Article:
There are some similarities between limited companies and limited liability partnerships, such as the entity being its own legal personality and having limits to liability. However, there are a number of differences to consider when deciding which structured entity is best for your architecture business.
Which limited liability structure is best for your architecture firm?
Summary of the key differences
|Topics||Limited Liability Partnership (LLP)||Limited Company|
|Members||Must have at least two members. New members are admitted by agreement of existing members which can lead to a dilution of profit under a profit-sharing agreement.||A limited company can have one person who acts as both a director and shareholder. New shareholders arise upon the purchase of existing company shares or by allotment of new shares.|
|Administration and management||It is recommended (but not required) to have a formal partnership agreement. Every partner in an LLP has a right to participate in the management of the entity.||No formal agreements are required. The day to day management can be separate from ownership through the establishment of a board of directors.|
|Profits and losses||Can formulate an agreement to split profits and losses between members differently. In general, an LLP is more flexible in terms of profit extraction due to the flexibility to split profits between members as agreed, and this can be amended year to year. The LLP and each member must file self-assessment returns annually (see tax below).||Profits can be left in the company within retained earnings or distributed to the shareholders via dividends, governed by the rights attached to the shares of each shareholder. Dividends can be declared up to the amount of distributable reserves. Losses are entitled to corporation tax credits by offsetting a trading loss against profits from gains from the same or previous periods, with remaining losses being available for offset in the future.|
|Tax||An LLP is not liable to tax, with partners taxed as individuals. All profits are subject to income tax during the financial year, regardless of whether a member takes their profit or leaves it within the business. LLP members pay income tax, national insurance and capital gains tax on all applicable taxable income||Taxable profits generated by the company are taxed at the UK corporation tax rate (currently 19%). A limited company is more tax efficient if you make more profit than you need to take out of the business. Shareholders wishing to receive a salary will be subject to income tax just as those in an LLP. They will pay Class 1 NIC on salary which is less tax efficient.|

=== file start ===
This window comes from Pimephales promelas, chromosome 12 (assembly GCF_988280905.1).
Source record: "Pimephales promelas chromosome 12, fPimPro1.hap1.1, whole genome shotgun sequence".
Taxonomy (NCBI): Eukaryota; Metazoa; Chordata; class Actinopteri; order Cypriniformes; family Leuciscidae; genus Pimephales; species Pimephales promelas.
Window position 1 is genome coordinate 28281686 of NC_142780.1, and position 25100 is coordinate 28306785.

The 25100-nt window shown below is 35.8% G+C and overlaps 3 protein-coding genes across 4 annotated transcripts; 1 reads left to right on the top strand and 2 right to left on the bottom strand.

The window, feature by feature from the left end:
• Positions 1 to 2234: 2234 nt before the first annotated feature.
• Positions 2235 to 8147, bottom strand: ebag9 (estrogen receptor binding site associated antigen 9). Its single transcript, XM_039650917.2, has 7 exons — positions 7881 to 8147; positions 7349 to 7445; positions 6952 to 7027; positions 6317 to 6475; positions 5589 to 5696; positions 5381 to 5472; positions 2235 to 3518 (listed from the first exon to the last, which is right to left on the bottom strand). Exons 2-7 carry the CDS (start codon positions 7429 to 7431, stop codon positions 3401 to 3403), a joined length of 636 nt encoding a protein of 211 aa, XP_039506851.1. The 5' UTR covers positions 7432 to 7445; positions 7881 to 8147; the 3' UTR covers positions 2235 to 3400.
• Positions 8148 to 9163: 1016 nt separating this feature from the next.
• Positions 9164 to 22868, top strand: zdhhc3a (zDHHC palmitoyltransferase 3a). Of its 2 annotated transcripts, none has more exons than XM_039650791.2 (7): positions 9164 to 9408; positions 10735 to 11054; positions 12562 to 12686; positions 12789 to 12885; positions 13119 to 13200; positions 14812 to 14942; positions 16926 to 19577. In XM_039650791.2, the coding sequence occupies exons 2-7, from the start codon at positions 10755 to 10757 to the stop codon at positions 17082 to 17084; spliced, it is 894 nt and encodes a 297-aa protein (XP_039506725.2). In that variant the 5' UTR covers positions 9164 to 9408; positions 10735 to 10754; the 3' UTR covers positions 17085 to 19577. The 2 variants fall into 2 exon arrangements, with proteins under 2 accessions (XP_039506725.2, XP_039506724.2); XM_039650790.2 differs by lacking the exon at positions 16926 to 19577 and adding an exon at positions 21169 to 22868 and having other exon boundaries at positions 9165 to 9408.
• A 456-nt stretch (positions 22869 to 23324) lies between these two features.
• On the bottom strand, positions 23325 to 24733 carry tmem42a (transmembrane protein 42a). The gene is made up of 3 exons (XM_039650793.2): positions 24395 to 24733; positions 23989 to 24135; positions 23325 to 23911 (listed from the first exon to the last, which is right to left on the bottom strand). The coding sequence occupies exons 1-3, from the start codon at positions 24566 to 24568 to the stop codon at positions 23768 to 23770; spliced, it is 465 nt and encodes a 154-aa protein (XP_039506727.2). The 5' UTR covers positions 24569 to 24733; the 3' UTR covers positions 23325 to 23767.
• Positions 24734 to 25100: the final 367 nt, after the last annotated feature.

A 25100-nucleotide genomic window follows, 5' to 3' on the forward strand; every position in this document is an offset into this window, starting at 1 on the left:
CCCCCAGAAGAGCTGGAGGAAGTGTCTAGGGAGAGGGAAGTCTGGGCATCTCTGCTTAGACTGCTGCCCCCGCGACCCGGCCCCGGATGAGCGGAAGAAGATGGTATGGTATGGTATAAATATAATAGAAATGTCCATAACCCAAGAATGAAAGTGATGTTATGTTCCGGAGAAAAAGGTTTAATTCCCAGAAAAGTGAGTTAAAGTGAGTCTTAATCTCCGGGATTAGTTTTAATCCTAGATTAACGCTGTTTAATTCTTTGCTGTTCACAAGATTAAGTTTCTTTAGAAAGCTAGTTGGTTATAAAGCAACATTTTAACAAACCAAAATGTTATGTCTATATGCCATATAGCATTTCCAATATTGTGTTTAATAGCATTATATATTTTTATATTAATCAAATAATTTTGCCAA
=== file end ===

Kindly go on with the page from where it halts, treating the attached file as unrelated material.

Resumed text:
|R&D||An LLP cannot claim research and development tax credits as any claimant company must be subject to corporation tax.||A limited company is subject to corporation tax and can make a claim for research and development tax credits on their qualifying expenditure.|
|Termination||Unlike an ordinary partnership, an LLP is not dissolved when one of its members leaves. It can be dissolved through agreement of the members unanimously. Where the LLP becomes insolvent, members of the LLP may propose a voluntary arrangement, apply to put the business into administration or resolve to go into voluntary or compulsory liquidation.||A company will remain in existence until it is dissolved or liquidated. When a limited company becomes insolvent, its directors, members or creditors (rules apply) may apply to put the business into administration or resolve to go into voluntary or compulsory liquidation.|
Overall an LLP generally provides more flexibility, particularly with regard to the introduction or withdrawal of members and profit allocations, but the commercial and tax implications require careful consideration as to which structure is most appropriate for a particular architectural business.
We recommend seeking advice before deciding to establish either type of legal entity, so it is tailored to your business, ambitions and personal circumstances. Such advice should also incorporate other factors such as research and development expenditure and succession planning to ensure the right structure is put in place for the long term.